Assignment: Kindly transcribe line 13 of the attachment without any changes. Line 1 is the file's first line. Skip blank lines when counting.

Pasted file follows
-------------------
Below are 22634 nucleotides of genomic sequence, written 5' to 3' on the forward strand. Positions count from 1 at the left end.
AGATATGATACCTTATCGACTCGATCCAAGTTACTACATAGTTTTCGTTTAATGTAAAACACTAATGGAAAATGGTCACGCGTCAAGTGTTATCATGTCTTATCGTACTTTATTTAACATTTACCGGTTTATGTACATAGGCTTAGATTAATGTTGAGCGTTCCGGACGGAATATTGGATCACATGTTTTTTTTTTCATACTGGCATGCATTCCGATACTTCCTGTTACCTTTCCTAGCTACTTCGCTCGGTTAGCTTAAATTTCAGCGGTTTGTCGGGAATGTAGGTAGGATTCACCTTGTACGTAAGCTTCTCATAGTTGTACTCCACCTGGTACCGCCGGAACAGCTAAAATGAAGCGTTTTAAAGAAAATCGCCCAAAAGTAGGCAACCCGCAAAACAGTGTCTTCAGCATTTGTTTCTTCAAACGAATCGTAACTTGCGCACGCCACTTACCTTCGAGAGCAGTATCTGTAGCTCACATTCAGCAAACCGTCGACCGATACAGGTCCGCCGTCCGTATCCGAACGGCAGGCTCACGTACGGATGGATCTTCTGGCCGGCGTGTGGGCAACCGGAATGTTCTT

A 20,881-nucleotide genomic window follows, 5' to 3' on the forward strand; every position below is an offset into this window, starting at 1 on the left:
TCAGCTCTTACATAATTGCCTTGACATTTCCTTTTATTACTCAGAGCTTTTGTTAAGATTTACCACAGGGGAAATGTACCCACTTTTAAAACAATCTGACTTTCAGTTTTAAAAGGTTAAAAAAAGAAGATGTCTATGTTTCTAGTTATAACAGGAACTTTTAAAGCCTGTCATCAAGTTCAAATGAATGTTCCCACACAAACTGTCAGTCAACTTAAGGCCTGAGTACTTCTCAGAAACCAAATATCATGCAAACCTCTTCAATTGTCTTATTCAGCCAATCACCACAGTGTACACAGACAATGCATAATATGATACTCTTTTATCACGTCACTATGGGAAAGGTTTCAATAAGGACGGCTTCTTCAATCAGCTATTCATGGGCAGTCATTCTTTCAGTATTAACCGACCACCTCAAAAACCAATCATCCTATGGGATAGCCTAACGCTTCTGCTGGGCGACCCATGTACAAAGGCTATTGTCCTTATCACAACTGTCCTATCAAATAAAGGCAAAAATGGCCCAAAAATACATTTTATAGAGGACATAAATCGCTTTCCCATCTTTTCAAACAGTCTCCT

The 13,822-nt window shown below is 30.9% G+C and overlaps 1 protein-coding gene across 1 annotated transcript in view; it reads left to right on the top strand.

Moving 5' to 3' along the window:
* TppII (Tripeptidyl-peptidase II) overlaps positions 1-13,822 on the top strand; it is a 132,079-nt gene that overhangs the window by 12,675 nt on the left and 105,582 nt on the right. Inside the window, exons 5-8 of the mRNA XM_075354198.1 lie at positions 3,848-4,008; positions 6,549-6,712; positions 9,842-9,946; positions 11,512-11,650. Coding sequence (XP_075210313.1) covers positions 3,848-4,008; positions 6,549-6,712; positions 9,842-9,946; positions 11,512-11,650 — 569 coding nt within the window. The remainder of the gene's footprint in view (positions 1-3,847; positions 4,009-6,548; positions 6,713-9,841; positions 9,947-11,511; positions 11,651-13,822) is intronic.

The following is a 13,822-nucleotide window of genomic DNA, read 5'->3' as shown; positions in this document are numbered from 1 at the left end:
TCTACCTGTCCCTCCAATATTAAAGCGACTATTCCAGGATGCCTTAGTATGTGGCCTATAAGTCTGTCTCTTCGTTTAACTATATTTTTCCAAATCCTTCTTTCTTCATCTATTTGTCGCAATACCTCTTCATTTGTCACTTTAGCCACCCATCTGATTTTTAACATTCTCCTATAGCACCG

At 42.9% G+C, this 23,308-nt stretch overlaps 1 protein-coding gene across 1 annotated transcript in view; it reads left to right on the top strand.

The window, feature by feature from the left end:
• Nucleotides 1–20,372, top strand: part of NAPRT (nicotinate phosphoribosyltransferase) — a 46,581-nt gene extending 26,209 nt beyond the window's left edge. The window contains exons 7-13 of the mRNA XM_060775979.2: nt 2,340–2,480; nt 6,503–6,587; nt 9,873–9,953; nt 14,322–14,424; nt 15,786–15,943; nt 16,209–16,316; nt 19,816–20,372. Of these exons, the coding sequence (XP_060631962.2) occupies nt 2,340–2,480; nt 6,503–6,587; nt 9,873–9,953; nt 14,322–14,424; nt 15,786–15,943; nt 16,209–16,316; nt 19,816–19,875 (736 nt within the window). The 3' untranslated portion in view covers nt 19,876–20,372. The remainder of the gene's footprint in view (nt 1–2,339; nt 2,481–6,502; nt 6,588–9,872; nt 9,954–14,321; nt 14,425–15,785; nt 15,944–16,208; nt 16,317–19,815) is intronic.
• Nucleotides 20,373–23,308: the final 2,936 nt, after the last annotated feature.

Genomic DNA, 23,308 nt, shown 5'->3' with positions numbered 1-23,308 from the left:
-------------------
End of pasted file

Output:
• Nucleotides 20,373–23,308: the final 2,936 nt, after the last annotated feature.